PHP

The following example encrypts an Authenticator secret with help of the gree/jose library . It assumes composer is used to install the library, and an autoloader is available in the vendor directory at the same location of the PHP script.

<?php
include("vendor/autoload.php");
// JSON-encode the Authenticator secret
$plaintext = array("secret" => "<AUTHENTICATOR_SECRET");
// initialize JWE object
$jwe = new JOSE_JWE(json_encode($plaintext));
// encrypt with Feide's key and proper algorithms
$jwe->encrypt(
    '<FEIDE_AUTHENTICATOR_PUBLIC_KEY',
    'RSA-OAEP',
    'A128CBC-HS256'
);
// print the result
echo $jwe->toString();

Python

This example uses the bifurcation/pyjose library to encrypt a Authenticator secret. It assumes the library is correctly installed and can be imported from python.

#!/usr/bin/env python
from Crypto.PublicKey import RSA
import jose
import jose.josecrypto
from jose.serialize import serialize_compact
import json

# prepare public key for use
pub_key = "<FEIDE_AUTHENTICATOR_PUBLIC_KEY>"
pub_key = pub_key.strip()
pub_key = RSA.importKey(pub_key)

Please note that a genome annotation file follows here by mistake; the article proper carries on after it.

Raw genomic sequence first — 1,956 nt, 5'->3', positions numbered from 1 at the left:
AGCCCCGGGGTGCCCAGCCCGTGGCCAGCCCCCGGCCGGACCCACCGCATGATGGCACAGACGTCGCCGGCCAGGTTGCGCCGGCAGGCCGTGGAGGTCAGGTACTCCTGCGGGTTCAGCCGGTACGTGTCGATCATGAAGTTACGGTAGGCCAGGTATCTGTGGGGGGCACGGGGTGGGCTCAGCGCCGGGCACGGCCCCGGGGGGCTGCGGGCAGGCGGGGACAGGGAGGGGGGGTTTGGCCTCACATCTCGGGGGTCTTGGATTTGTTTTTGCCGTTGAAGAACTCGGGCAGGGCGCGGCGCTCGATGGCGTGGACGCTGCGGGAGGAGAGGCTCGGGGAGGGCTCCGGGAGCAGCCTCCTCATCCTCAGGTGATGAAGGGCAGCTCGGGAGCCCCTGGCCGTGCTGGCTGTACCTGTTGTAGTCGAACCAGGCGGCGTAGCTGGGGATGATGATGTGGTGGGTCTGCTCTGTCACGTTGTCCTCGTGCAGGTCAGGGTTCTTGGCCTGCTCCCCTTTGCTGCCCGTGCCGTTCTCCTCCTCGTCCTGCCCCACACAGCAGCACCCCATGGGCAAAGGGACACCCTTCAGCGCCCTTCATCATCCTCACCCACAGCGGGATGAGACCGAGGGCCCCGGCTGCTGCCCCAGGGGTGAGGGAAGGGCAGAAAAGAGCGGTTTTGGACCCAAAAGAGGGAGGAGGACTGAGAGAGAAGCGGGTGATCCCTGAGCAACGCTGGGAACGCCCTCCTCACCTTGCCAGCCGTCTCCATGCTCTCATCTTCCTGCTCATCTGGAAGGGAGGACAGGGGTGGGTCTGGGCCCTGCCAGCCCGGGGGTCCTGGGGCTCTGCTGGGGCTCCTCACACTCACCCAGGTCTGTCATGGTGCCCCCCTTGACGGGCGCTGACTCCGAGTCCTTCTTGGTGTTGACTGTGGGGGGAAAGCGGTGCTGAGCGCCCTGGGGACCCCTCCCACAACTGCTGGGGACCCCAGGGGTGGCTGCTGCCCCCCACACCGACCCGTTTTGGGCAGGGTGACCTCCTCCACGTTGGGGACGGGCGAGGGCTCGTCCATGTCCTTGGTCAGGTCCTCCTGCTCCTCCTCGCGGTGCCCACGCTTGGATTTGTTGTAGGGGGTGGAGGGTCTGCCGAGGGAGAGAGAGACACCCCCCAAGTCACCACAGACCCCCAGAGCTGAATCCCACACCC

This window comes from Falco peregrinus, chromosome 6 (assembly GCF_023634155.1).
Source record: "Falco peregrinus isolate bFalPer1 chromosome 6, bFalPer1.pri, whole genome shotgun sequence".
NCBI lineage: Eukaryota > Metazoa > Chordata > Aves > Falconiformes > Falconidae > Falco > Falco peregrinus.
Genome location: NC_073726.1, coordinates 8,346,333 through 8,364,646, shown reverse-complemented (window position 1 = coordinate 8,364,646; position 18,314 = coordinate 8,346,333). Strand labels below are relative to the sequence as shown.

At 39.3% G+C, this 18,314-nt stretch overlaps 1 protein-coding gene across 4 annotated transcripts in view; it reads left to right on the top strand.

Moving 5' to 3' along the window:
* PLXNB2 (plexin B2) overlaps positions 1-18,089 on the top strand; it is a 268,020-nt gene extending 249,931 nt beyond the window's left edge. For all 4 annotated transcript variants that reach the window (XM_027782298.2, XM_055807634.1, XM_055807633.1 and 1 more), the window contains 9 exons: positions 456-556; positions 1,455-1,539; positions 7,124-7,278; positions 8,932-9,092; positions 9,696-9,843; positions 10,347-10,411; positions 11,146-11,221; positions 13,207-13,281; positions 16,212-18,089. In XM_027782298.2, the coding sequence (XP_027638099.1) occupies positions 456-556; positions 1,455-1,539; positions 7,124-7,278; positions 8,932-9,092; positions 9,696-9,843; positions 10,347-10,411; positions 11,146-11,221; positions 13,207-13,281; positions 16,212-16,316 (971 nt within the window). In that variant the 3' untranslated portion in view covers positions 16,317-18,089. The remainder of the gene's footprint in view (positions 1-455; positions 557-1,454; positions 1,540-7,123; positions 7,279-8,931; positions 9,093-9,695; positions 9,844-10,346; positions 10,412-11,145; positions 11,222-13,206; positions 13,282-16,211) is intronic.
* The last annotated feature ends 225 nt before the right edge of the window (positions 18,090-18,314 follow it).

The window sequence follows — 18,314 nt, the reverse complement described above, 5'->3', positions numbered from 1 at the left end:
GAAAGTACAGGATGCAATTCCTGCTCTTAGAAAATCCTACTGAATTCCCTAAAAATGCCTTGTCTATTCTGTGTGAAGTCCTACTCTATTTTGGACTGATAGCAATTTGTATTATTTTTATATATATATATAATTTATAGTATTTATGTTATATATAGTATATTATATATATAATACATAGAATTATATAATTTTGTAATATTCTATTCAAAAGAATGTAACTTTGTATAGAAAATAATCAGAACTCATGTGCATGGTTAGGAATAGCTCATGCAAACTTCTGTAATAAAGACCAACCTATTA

key = josecrypto.exportKey(pub_key, "RSA")

# prepare protected header (select algorithms)
jwe_header = { "alg": "RSA-OAEP", "enc": "A128CBC-HS256" }

# encrypt the plaintext
plaintext = json.dumps({ "secret": "<AUTHENTICATOR_SECRET>"})
jwe = jose.encrypt(jwe_header, [key], plaintext, protect="*")

# print compact serialization of the JWE
print serialize_compact(jwe)

The Demonware/jose library can be used alternatively, provided that the version installed is at least 1.0.0. The following example demonstrates its use to generate Authenticator secrets.

#!/usr/bin/env python
import jose

# prepare public key for use
pub_key = "<FEIDE_AUTHENTICATOR_PUBLIC_KEY>"
pub_key = pub_key.strip()

# configure algorithms
alg = "RSA-OAEP"
enc = "A128CBC-HS256"

# calculate jwe header
header = jose.b64encode_url(jose.json_encode({
    "enc": enc,
    "alg": alg,
    jose._TEMP_VER_KEY: jose._TEMP_VER
}))

# encrypt the plaintext
plaintext = "<AUTHENTICATOR_SECRET>"
claim = {"secret": plaintext.strip()}
jwe = jose.encrypt(
    claim,
    {"k": pub_key},
    alg=alg,
    enc=enc,
    adata=header
)

# export compact serialization of the JWE
print jose.serialize_compact(jwe)